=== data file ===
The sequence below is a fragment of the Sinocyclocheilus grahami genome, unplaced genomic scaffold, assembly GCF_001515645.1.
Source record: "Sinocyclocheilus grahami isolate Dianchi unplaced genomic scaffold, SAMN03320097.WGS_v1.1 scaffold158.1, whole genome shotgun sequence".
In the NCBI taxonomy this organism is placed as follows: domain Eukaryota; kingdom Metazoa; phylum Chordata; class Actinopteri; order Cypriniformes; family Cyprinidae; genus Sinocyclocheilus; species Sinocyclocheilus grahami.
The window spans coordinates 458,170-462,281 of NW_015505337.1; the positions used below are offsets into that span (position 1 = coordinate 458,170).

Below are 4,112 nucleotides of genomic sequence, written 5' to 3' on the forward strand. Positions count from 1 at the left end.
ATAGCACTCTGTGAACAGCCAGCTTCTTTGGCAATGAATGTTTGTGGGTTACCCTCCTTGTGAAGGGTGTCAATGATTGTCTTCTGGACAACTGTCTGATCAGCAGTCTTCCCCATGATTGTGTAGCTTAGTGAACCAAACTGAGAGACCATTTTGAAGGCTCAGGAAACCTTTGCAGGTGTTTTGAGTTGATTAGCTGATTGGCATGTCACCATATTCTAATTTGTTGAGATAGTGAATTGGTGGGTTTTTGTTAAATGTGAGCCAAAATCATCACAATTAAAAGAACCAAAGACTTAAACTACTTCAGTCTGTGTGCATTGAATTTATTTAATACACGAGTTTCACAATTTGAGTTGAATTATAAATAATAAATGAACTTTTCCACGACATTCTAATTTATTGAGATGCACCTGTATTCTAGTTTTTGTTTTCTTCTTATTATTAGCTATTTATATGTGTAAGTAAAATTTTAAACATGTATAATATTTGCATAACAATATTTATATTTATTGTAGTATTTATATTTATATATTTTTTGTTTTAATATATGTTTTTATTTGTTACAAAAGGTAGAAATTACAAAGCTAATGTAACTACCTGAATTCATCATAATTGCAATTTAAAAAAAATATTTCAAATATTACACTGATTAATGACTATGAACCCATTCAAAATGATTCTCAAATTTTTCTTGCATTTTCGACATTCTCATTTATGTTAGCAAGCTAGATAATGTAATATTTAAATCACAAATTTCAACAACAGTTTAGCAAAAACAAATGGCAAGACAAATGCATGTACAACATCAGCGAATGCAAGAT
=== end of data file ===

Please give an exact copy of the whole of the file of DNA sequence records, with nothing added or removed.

The sequence below is a fragment of the Sinocyclocheilus grahami genome, unplaced genomic scaffold, assembly GCF_001515645.1.
Source record: "Sinocyclocheilus grahami isolate Dianchi unplaced genomic scaffold, SAMN03320097.WGS_v1.1 scaffold158.1, whole genome shotgun sequence".
In the NCBI taxonomy this organism is placed as follows: domain Eukaryota; kingdom Metazoa; phylum Chordata; class Actinopteri; order Cypriniformes; family Cyprinidae; genus Sinocyclocheilus; species Sinocyclocheilus grahami.
The window spans coordinates 458,170-462,281 of NW_015505337.1; the positions used below are offsets into that span (position 1 = coordinate 458,170).

Below are 4,112 nucleotides of genomic sequence, written 5' to 3' on the forward strand. Positions count from 1 at the left end.
ATAGCACTCTGTGAACAGCCAGCTTCTTTGGCAATGAATGTTTGTGGGTTACCCTCCTTGTGAAGGGTGTCAATGATTGTCTTCTGGACAACTGTCTGATCAGCAGTCTTCCCCATGATTGTGTAGCTTAGTGAACCAAACTGAGAGACCATTTTGAAGGCTCAGGAAACCTTTGCAGGTGTTTTGAGTTGATTAGCTGATTGGCATGTCACCATATTCTAATTTGTTGAGATAGTGAATTGGTGGGTTTTTGTTAAATGTGAGCCAAAATCATCACAATTAAAAGAACCAAAGACTTAAACTACTTCAGTCTGTGTGCATTGAATTTATTTAATACACGAGTTTCACAATTTGAGTTGAATTATAAATAATAAATGAACTTTTCCACGACATTCTAATTTATTGAGATGCACCTGTATTCTAGTTTTTGTTTTCTTCTTATTATTAGCTATTTATATGTGTAAGTAAAATTTTAAACATGTATAATATTTGCATAACAATATTTATATTTATTGTAGTATTTATATTTATATATTTTTTGTTTTAATATATGTTTTTATTTGTTACAAAAGGTAGAAATTACAAAGCTAATGTAACTACCTGAATTCATCATAATTGCAATTTAAAAAAAATATTTCAAATATTACACTGATTAATGACTATGAACCCATTCAAAATGATTCTCAAATTTTTCTTGCATTTTCGACATTCTCATTTATGTTAGCAAGCTAGATAATGTAATATTTAAATCACAAATTTCAACAACAGTTTAGCAAAAACAAATGGCAAGACAAATGCATGTACAACATCAGCGAATGCAAGAT